5 years given in cemetery monument fraud case
NATCHEZ — The Natchez businessman who pleaded guilty to taking money for cemetery monuments he never delivered was sentenced to five years in prison Thursday.
Dwight Gibson, 46, previously pleaded guilty to five counts of felony false pretense in connection with the case.
Gibson operated Clear Creek Monuments.
At the sentencing, Gibson’s attorney, Claude Pintard, asked Judge Forrest “Al” Johnson to take into consideration the fact that Gibson’s family had made restitution to his victims, including a number of whom were not included in the indictments to which he pleaded guilty.
Three witnesses — Willie B. Jones, the Rev. Leon Howard and Gibson’s brother, Peter Gibson — spoke on his behalf, asking the judge to consider that Gibson had not set out to defraud his customers, but had lost the monument money because of a gambling problem.
“I want to apologize to the court for what my brother has done,” Peter Gibson said. “I feel he needs some counseling.”
When Dwight Gibson addressed the court, he asked forgiveness from the judge and from the families for what he had done.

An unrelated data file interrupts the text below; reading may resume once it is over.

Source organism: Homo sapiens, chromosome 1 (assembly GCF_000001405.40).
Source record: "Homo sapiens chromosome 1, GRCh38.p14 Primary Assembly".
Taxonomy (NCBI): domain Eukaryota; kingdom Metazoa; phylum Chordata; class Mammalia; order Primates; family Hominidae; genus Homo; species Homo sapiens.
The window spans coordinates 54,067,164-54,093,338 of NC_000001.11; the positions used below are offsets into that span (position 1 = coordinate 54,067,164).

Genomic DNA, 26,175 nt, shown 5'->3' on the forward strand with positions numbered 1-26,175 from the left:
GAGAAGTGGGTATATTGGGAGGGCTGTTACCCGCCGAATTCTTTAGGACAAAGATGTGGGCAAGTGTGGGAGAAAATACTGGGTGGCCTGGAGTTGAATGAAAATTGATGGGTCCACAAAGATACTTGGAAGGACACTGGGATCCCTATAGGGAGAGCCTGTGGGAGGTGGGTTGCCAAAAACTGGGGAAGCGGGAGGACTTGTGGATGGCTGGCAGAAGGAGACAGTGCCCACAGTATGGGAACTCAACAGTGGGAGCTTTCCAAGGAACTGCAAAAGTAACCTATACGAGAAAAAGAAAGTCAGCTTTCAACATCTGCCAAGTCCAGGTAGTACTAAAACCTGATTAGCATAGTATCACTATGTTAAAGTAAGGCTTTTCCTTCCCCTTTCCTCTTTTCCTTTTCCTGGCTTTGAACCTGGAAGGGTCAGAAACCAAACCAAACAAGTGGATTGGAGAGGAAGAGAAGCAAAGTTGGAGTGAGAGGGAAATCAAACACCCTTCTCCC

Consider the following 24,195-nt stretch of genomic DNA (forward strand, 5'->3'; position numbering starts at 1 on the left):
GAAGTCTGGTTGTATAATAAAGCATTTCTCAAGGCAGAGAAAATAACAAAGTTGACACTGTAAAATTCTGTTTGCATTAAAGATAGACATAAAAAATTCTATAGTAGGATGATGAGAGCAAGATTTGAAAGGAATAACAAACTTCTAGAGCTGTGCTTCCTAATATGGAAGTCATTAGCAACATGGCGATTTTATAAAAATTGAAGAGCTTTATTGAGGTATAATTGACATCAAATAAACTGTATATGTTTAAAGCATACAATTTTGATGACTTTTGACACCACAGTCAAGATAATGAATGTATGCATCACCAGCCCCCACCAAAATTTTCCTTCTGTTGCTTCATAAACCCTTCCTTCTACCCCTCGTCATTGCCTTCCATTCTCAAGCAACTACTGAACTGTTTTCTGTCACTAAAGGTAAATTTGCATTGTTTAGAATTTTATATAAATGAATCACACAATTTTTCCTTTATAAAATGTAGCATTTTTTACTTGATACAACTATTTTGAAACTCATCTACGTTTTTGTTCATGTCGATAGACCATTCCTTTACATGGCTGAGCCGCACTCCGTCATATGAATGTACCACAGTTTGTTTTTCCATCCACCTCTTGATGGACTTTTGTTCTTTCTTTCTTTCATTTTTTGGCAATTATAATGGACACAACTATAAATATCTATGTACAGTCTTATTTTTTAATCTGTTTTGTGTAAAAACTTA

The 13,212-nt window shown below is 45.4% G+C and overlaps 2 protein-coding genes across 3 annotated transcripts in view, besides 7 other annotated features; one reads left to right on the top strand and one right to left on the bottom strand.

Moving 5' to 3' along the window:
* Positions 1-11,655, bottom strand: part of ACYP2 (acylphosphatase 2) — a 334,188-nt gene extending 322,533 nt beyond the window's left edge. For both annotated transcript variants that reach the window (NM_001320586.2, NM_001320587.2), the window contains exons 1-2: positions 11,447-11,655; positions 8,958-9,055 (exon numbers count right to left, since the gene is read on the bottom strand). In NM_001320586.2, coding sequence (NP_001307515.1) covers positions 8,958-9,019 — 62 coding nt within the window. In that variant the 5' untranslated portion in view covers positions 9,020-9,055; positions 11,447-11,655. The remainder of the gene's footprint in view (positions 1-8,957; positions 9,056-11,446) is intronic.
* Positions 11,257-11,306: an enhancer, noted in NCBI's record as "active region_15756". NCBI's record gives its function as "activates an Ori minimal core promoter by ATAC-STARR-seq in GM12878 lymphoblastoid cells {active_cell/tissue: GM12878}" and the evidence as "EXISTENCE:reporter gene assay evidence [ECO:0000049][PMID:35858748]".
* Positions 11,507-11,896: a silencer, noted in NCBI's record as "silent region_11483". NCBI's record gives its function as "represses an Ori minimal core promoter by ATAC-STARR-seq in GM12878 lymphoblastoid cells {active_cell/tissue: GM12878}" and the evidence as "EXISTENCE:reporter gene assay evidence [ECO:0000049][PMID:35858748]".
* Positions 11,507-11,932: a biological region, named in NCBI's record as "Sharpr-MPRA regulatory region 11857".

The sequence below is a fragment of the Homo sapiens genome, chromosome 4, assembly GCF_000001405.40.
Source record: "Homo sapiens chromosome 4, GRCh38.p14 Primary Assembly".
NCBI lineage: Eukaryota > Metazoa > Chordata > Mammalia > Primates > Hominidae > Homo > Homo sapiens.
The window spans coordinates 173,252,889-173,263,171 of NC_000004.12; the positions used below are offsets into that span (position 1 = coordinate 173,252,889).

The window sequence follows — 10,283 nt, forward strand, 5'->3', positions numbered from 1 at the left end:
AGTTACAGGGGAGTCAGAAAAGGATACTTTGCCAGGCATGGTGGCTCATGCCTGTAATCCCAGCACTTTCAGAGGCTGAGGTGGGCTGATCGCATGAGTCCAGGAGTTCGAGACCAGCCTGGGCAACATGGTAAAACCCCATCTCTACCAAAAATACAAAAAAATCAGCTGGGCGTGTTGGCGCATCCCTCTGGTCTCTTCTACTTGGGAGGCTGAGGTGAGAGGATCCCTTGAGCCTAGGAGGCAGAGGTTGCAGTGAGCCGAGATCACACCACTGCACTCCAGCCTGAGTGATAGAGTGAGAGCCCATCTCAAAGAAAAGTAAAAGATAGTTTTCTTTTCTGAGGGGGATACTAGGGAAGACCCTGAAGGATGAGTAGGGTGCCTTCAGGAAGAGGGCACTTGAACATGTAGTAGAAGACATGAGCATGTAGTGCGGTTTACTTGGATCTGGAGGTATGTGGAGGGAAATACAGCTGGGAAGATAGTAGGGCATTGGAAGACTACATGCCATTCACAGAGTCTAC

“It was not like I was trying to take money from them, I have a gambling problem,” he said.
The defendant likewise asked the court to grant him some clemency because his daughter will have a graduation this month and he would like to be there.
“The last nine months have taken 20 years off my life,” he said.
When handing down the sentence, Johnson said he would not fine Gibson since his family had made restitution. He did order Gibson, however, to repay an additional claim of approximately $1,200 that the state attorney general’s office brought to the attention of the court.
“While I recognize this is totally a non-violent offense — you didn’t shoot anybody or rob anybody — it is still an offense,” Johnson said.
“The other thing I am taking into consideration is that you have obviously put your family through a lot.”
The judge told Gibson to consider the victims in the case.
“You ever think about when people lose somebody, when they go and make arrangements for a tombstone, that is a very personal, emotional thing, and to prey on somebody like that is not a good thing,” Johnson said. “I am sure you have inflicted a lot of emotional stress on your victims, even though they are getting their money back now.”
Johnson said Gibson could have been given a 50-year sentence.
Instead, the judge gave him a penalty of one year in prison for each of the five counts with credit for time served and no required post-release supervision.
Johnson told Gibson that from this point forward he didn’t have “any business” entering a casino or operating a monument company.
Gibson was taken to the Adams County jail, where he waited for transportation to a Mississippi Department of Corrections facility after the court appearance.